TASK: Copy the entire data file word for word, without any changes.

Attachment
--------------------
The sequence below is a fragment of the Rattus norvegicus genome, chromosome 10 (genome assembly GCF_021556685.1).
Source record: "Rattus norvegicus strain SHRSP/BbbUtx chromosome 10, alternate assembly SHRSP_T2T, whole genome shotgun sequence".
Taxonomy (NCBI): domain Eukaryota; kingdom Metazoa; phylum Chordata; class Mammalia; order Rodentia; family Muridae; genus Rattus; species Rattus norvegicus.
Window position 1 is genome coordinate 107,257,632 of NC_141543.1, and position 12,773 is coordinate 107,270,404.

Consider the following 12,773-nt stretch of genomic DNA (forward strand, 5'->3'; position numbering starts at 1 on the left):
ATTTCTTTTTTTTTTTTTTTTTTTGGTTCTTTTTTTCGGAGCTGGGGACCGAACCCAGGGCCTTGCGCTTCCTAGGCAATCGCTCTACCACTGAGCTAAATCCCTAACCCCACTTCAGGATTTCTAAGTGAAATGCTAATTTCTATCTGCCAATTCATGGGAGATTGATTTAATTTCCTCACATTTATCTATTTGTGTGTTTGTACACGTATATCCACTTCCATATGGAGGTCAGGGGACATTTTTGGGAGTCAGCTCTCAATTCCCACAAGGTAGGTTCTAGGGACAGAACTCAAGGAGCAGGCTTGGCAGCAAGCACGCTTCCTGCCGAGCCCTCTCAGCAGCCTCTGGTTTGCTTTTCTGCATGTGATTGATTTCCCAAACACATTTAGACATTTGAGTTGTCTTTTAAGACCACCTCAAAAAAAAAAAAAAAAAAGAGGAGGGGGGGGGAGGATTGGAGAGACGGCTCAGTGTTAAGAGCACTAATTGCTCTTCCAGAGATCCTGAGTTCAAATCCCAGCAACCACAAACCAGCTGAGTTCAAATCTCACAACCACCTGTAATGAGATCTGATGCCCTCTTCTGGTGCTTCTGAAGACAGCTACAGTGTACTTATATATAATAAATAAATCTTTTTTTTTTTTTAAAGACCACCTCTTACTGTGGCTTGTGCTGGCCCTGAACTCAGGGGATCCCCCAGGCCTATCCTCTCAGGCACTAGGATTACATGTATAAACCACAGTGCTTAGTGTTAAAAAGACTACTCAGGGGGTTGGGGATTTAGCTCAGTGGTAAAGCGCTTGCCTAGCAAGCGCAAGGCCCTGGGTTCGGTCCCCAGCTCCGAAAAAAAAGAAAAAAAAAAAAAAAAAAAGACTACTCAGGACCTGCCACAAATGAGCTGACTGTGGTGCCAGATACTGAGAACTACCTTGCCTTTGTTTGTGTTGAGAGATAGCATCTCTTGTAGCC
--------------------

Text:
The sequence below is a fragment of the Rattus norvegicus genome, chromosome 10 (genome assembly GCF_021556685.1).
Source record: "Rattus norvegicus strain SHRSP/BbbUtx chromosome 10, alternate assembly SHRSP_T2T, whole genome shotgun sequence".
Taxonomy (NCBI): domain Eukaryota; kingdom Metazoa; phylum Chordata; class Mammalia; order Rodentia; family Muridae; genus Rattus; species Rattus norvegicus.
Window position 1 is genome coordinate 107,257,632 of NC_141543.1, and position 12,773 is coordinate 107,270,404.

Consider the following 12,773-nt stretch of genomic DNA (forward strand, 5'->3'; position numbering starts at 1 on the left):
ATTTCTTTTTTTTTTTTTTTTTTTGGTTCTTTTTTTCGGAGCTGGGGACCGAACCCAGGGCCTTGCGCTTCCTAGGCAATCGCTCTACCACTGAGCTAAATCCCTAACCCCACTTCAGGATTTCTAAGTGAAATGCTAATTTCTATCTGCCAATTCATGGGAGATTGATTTAATTTCCTCACATTTATCTATTTGTGTGTTTGTACACGTATATCCACTTCCATATGGAGGTCAGGGGACATTTTTGGGAGTCAGCTCTCAATTCCCACAAGGTAGGTTCTAGGGACAGAACTCAAGGAGCAGGCTTGGCAGCAAGCACGCTTCCTGCCGAGCCCTCTCAGCAGCCTCTGGTTTGCTTTTCTGCATGTGATTGATTTCCCAAACACATTTAGACATTTGAGTTGTCTTTTAAGACCACCTCAAAAAAAAAAAAAAAAAAGAGGAGGGGGGGGGAGGATTGGAGAGACGGCTCAGTGTTAAGAGCACTAATTGCTCTTCCAGAGATCCTGAGTTCAAATCCCAGCAACCACAAACCAGCTGAGTTCAAATCTCACAACCACCTGTAATGAGATCTGATGCCCTCTTCTGGTGCTTCTGAAGACAGCTACAGTGTACTTATATATAATAAATAAATCTTTTTTTTTTTTTAAAGACCACCTCTTACTGTGGCTTGTGCTGGCCCTGAACTCAGGGGATCCCCCAGGCCTATCCTCTCAGGCACTAGGATTACATGTATAAACCACAGTGCTTAGTGTTAAAAAGACTACTCAGGGGGTTGGGGATTTAGCTCAGTGGTAAAGCGCTTGCCTAGCAAGCGCAAGGCCCTGGGTTCGGTCCCCAGCTCCGAAAAAAAAGAAAAAAAAAAAAAAAAAAAGACTACTCAGGACCTGCCACAAATGAGCTGACTGTGGTGCCAGATACTGAGAACTACCTTGCCTTTGTTTGTGTTGAGAGATAGCATCTCTTGTAGCC